CRD State of the Region Conference examines Ohio’s potential impact of automation on occupation needs

Conference focuses on how automation, artificial intelligence will impact workforce

state of region
By Andrew Addessi

With the arrival of delivery bots on campus at the beginning of March, science-fiction dreams from the 21st century have started becoming science fact. Coincidentally, the robots made their debut the same day the university’s Center for Regional Development (CRD) held its 18th annual State of the Region conference, “Developing Tomorrow’s Workforce by Embracing and Investing in Robotics and Artificial Intelligence.”

“The State of the Region Conference is another example of BGSU serving as a public university for the public good,” said Russell W. Mills, senior director of the CRD at BGSU. “The Center for Regional Development’s State of the Region Conference is an event that brings together over 275 officials from the public, private and nonprofit sectors to provide an update on the economic and social performance of our region and discuss important topics that will affect northwest Ohio in the next 5 to 10 years.”

At the conference, Mills examined the potential impact of automation on occupation needs in the future. At the time of the conference, there were approximately 25,000 unemployed workers in the labor force across the 17 counties of northwest Ohio. Those numbers make for a tight labor market, and the population continues decreasing with 9,500 (~0.8%) people leaving the region between 2015 and 2019. However, Guhan Venkatu, vice president of Research at the Federal Reserve Bank of Cleveland, noted at the time that the spread of COVID-19 across the region may affect both unemployment and output in the near and mid-terms.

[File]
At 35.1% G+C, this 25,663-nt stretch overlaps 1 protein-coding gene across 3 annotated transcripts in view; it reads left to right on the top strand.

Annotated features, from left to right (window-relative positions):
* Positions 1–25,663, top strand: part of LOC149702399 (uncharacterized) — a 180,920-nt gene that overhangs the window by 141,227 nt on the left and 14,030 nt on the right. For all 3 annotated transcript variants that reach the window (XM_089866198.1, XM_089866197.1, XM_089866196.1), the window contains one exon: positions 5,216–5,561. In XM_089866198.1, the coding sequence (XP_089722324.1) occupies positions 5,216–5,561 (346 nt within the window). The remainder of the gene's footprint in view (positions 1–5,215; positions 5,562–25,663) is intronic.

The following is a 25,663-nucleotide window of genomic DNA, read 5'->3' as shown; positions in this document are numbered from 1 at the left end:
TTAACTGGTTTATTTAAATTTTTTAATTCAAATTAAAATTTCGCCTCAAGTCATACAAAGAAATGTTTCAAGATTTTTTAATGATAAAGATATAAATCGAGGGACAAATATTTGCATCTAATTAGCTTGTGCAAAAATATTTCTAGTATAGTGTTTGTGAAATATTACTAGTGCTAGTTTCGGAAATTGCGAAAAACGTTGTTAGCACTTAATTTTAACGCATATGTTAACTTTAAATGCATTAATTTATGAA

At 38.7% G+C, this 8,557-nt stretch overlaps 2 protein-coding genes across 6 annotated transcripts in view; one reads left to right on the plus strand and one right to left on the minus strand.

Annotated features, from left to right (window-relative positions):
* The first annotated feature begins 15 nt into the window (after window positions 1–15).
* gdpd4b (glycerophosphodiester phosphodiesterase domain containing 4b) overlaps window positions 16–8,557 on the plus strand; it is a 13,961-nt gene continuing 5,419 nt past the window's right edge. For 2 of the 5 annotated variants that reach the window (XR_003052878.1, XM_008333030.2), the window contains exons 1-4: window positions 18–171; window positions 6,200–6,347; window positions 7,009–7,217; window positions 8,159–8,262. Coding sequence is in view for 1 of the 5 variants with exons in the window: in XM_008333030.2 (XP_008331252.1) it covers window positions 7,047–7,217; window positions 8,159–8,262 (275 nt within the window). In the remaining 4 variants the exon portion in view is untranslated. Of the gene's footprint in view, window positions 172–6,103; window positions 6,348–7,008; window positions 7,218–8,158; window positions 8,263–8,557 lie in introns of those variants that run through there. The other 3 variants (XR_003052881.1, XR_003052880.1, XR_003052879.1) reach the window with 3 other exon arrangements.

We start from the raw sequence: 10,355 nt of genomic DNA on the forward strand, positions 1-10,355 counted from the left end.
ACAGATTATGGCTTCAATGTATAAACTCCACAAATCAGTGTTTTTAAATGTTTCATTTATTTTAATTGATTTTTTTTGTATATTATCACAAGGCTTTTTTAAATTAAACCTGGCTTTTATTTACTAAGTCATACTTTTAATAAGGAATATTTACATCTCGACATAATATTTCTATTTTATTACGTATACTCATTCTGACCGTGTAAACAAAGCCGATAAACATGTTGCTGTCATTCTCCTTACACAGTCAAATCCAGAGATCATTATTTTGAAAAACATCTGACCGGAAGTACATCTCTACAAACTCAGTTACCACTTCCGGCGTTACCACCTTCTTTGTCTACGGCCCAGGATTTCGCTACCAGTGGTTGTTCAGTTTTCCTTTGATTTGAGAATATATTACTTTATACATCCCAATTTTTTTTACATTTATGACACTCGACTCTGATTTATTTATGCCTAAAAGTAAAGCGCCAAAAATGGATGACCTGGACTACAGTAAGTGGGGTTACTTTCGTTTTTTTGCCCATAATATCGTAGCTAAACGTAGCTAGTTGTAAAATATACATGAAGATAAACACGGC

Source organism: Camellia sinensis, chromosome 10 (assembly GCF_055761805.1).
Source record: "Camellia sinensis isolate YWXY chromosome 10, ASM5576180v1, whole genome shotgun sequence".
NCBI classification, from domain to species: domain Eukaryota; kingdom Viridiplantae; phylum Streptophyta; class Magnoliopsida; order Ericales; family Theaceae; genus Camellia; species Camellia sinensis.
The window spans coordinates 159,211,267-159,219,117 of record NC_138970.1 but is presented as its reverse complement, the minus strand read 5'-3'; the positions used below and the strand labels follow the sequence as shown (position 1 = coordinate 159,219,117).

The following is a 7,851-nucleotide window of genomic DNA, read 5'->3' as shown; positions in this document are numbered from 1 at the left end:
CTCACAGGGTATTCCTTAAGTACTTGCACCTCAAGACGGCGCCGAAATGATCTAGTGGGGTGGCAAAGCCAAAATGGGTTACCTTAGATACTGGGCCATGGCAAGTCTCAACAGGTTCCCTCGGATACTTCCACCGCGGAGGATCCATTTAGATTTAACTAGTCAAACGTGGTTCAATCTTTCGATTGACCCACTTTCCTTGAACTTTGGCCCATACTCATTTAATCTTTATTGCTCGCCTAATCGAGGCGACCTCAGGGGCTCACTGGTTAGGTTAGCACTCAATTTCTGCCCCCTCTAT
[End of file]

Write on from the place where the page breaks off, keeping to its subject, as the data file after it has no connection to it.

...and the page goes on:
Mills also highlighted that, according to the Brookings Institution, the Toledo metropolitan statistical area (MSA) has the highest concentration of industrial robots per 1,000 workers (9.0) and the highest automation potential of existing jobs (49%) of large metro areas in the United States. Over the next 10 years, many factory jobs face high automation potential. The region is projected to have shortages in jobs that require higher education such as engineers and computer occupations.

Molly G. Martin, director of New America Indianapolis, gave a keynote address titled, “Mythbusting the Future of Work: Risks and Opportunities for the Region.” This presentation focused on the social implications of automation in the region and strategies such as attracting immigrant populations, which could help to take advantage of its concentration of automation.

Finally, Dr. Jennie Gallimore, dean of BGSU’s College of Technology, Architecture, and Applied Engineering, moderated a panel discussion titled, “Positioning Ohio to be a Leader in Robotics and Automation”, which featured panelists Ari Lewis, co-founder of OhioX; Nathan Spoden, founder and chief operating officer of MedPilot; and Scott Lang, president of Motion Controls Robotics. The discussion focused on the future of work and efforts underway in Ohio — such as the TechCred program — to invest in preparing workers for the technologies of tomorrow.

With robotics and automation improving by the day, Mills said it is important to discuss and prepare for their integration into the workplace. The CRD’s conference helped to educate and prepare attendees for the changing times.

“The State of the Region participants all had different backgrounds and addressed the topic in ways that prompted the audience to view it from multiple perspectives,” said Deminique Heiks, CRD economic development program coordinator. “We were proud to offer a lineup of speakers that reflected our attendees’ diverse connections with automation.”

The conference had a number of sponsors, including the BGSU Executive Doctorate in Organization Development and Change; Eastman & Smith; Great Lakes Window by Ply Gem; Northwest Ohio Regional Economic Development; OhioX; Penta Career Center; and the Toledo Regional Chamber of Commerce.